Introduction: Computer for RE Systems (Part 1 of 2) (Hardware)
Here I will show you how I made a fully working Mini Desktop computer for small Renewable Energy systems.
The RE system that I plan to be using will be primarily a 12 Volt system with 6 or 8 Golf Cart batteries, and I will have a 700 watt power inverter to power the lights and such, but I need a computer due to being addicted to the interwebs and to be able to work, keep in contact with people, download por.... Important Files, and such.
So I need a computer that does not take much power, yet I don't want a laptop, I like a good full size keyboard and mouse. I don't really need it to play high end games, just internet and such. I also want it to run directly off of 12 Volts because a standard computer power supply brings 120 Volts AC down to 12, 5, 3.3 Volts DC. It make no sense to have 12 Volt brought up to 120 and back down to 12 again.
The standard power inverter is about 80 to 90% efficient and the standard computer power supply it about 80% efficient, so I would easily waste 40% of the power it take to run you computer.
No, I do not want that, so lets get started.
oh, also, I was it as cheap as possible.
There is a sticker on the back that says "12V 4.5A" But I have found that this system uses only 2 or less amps at 12 Volts. I have been running it off of a 2 amp 12V AC adapter for one of my external power supplies
Step 1: Look Around for One to Use and Modify
I am and ebay looker, but I hate and don't use paypal, so it's hard to buy alot of stuff, work out good for me sometimes.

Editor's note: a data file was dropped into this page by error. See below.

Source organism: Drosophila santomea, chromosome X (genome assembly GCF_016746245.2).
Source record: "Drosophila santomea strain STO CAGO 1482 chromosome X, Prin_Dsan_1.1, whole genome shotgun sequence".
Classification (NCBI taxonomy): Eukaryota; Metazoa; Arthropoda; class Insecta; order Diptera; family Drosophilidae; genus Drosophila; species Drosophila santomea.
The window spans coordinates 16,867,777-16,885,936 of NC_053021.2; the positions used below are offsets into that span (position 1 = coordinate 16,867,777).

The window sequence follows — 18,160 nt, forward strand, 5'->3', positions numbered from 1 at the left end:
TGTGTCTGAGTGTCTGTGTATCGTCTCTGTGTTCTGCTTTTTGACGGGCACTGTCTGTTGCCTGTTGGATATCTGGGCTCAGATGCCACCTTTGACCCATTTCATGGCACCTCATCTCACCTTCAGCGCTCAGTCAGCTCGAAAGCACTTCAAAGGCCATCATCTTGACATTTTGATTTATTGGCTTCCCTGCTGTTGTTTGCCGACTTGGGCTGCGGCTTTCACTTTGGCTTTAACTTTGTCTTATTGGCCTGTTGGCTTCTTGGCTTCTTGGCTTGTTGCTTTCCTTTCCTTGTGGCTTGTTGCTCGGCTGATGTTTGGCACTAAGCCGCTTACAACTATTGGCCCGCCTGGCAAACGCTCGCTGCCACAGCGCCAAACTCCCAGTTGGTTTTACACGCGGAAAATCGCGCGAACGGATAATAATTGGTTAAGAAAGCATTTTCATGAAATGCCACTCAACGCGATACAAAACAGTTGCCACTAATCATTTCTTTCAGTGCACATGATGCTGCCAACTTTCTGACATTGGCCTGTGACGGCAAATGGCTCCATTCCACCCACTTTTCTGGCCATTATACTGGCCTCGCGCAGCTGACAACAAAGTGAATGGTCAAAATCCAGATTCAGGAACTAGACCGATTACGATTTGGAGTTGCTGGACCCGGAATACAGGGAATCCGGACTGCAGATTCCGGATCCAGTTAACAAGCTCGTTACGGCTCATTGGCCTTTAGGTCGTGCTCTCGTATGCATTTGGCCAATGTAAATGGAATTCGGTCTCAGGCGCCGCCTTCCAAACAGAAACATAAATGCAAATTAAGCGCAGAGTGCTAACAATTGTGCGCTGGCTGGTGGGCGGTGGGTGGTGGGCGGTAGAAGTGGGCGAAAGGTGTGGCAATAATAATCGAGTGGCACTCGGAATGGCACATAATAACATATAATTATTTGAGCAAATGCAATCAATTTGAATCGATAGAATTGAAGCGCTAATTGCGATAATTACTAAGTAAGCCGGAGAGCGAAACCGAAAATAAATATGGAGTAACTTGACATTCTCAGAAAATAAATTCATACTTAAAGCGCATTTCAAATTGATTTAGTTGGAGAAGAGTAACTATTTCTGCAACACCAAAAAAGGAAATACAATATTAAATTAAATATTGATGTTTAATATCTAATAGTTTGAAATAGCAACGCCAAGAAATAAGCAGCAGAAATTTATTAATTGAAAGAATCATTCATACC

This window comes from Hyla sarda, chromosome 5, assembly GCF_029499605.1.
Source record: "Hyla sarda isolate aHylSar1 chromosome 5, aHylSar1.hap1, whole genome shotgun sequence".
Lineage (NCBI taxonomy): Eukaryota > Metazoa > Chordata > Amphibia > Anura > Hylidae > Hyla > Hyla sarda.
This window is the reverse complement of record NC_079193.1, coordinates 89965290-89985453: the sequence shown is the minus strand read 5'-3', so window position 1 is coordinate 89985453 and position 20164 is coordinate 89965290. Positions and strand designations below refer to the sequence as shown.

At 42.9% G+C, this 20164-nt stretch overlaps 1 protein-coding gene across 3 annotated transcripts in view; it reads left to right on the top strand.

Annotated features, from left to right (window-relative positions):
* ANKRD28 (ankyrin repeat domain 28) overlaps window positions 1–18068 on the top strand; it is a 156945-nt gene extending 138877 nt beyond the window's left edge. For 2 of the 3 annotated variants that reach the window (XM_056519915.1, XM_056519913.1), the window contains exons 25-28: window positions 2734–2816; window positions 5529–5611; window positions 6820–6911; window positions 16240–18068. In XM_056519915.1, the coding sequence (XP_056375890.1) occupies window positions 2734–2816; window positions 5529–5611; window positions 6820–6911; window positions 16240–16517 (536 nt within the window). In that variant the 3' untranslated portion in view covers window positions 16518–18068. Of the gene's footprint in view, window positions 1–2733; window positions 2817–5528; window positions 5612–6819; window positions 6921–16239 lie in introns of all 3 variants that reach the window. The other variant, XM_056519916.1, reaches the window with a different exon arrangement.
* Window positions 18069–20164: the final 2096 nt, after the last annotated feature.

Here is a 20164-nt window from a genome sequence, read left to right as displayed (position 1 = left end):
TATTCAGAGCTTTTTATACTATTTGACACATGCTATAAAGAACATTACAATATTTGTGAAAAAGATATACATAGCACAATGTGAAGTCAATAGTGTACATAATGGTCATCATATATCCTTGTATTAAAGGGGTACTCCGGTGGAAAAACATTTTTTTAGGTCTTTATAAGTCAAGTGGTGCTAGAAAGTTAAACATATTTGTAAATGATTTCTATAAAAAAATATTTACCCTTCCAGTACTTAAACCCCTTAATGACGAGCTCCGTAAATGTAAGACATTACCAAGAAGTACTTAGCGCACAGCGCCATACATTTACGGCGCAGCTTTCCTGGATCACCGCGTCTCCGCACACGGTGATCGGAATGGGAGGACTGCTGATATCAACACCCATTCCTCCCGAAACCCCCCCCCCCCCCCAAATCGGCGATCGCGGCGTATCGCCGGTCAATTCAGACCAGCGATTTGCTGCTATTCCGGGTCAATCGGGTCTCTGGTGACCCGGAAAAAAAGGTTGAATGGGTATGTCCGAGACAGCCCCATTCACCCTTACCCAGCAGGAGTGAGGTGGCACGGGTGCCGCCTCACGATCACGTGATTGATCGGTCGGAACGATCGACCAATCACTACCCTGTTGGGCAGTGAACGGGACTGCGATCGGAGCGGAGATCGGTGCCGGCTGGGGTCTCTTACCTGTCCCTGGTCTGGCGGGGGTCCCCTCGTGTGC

Everytime I find something I am interested in, I always check the specs out on Google, I found this Wyse WinTerm WT3455XL Terminal PC on ebay for $14.99 with free shipping, It was advertised to power on , but the BIOS was locked with a password, I looked up the specs on Google and just happened to find photos of the inside of it, after seeing all the part it had, I knew I had to get it.
Inside of this terminal there is a VIA embedded CPU Micro ITX mainboard, 12 Volt PC Power Supply which is the only thing I was really after, and one open PCI slot. There is a 32MB SSD plugs directly into the primary IDE connector on the mainboard, It has what looks to be a slim version of XPe(Embedded), but it was of no use to me, there are also 2 slots for PC133 RM and it had one 64MB stick in it already.
Step 2: Remove and Add Some Stuff
Remove that 32MB SSD
Since it takes the older PC133 SDRAM I had some 256MB sticks around.
Now that we have 512MB of RAM let's add a hard drive. That 10GB one sitting on the shelf over there will work just fine.
Step 3: HDD Hookup
Since this is just a standard Desktop IDE HDD, I put the jumper to the Master position and hooked up the power and data cable, folding the cable is a good idea here, to allow the case to be put back on top.
Step 4: Wireless?
I decided to add a WiFi card since I had an open PCI slot.
Once you have the WiFi card in, the desktop is pretty much as it will be once you are done, but we still have more to do.
Step 5: Load OS
In Part 2 I will show how to load an OS on it, and how to get rid of those annoying BIOS passwords that people like to use.
I had decided to go with and old version of Ubuntu (Warty Warthog) because the embedded cpu is either 500 or 550Mhz only.
Part 2 is here.